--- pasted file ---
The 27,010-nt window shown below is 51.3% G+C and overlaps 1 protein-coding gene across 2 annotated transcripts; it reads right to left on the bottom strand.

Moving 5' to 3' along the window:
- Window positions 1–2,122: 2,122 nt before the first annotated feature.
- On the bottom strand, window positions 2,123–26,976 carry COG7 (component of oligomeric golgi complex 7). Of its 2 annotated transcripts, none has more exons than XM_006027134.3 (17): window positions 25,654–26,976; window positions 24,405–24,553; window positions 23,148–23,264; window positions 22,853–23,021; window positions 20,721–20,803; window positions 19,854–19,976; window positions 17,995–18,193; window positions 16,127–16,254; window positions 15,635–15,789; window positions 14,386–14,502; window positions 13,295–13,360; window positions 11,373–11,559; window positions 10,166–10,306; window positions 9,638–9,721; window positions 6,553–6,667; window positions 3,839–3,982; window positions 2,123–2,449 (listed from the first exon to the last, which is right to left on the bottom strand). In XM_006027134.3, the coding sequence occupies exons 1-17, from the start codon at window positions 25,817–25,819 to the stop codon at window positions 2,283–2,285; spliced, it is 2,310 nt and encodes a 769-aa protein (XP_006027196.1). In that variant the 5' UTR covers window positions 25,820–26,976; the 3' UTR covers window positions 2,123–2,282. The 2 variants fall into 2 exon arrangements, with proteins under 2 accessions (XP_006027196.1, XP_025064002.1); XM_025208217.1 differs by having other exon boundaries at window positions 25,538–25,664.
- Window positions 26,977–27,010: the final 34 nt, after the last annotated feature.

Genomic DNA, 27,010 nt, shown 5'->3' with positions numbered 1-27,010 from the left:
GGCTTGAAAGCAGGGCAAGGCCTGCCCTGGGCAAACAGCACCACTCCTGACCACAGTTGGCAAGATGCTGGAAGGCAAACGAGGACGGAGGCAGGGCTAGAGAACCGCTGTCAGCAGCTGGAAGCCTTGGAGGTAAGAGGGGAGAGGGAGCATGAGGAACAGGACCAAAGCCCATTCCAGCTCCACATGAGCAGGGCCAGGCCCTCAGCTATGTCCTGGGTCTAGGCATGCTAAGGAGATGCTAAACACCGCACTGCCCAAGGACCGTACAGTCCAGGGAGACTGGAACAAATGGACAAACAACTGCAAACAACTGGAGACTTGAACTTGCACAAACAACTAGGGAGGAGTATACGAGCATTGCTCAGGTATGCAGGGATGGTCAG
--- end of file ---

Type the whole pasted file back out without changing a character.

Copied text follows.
The 27,010-nt window shown below is 51.3% G+C and overlaps 1 protein-coding gene across 2 annotated transcripts; it reads right to left on the bottom strand.

Moving 5' to 3' along the window:
- Window positions 1–2,122: 2,122 nt before the first annotated feature.
- On the bottom strand, window positions 2,123–26,976 carry COG7 (component of oligomeric golgi complex 7). Of its 2 annotated transcripts, none has more exons than XM_006027134.3 (17): window positions 25,654–26,976; window positions 24,405–24,553; window positions 23,148–23,264; window positions 22,853–23,021; window positions 20,721–20,803; window positions 19,854–19,976; window positions 17,995–18,193; window positions 16,127–16,254; window positions 15,635–15,789; window positions 14,386–14,502; window positions 13,295–13,360; window positions 11,373–11,559; window positions 10,166–10,306; window positions 9,638–9,721; window positions 6,553–6,667; window positions 3,839–3,982; window positions 2,123–2,449 (listed from the first exon to the last, which is right to left on the bottom strand). In XM_006027134.3, the coding sequence occupies exons 1-17, from the start codon at window positions 25,817–25,819 to the stop codon at window positions 2,283–2,285; spliced, it is 2,310 nt and encodes a 769-aa protein (XP_006027196.1). In that variant the 5' UTR covers window positions 25,820–26,976; the 3' UTR covers window positions 2,123–2,282. The 2 variants fall into 2 exon arrangements, with proteins under 2 accessions (XP_006027196.1, XP_025064002.1); XM_025208217.1 differs by having other exon boundaries at window positions 25,538–25,664.
- Window positions 26,977–27,010: the final 34 nt, after the last annotated feature.

Genomic DNA, 27,010 nt, shown 5'->3' with positions numbered 1-27,010 from the left:
GGCTTGAAAGCAGGGCAAGGCCTGCCCTGGGCAAACAGCACCACTCCTGACCACAGTTGGCAAGATGCTGGAAGGCAAACGAGGACGGAGGCAGGGCTAGAGAACCGCTGTCAGCAGCTGGAAGCCTTGGAGGTAAGAGGGGAGAGGGAGCATGAGGAACAGGACCAAAGCCCATTCCAGCTCCACATGAGCAGGGCCAGGCCCTCAGCTATGTCCTGGGTCTAGGCATGCTAAGGAGATGCTAAACACCGCACTGCCCAAGGACCGTACAGTCCAGGGAGACTGGAACAAATGGACAAACAACTGCAAACAACTGGAGACTTGAACTTGCACAAACAACTAGGGAGGAGTATACGAGCATTGCTCAGGTATGCAGGGATGGTCAG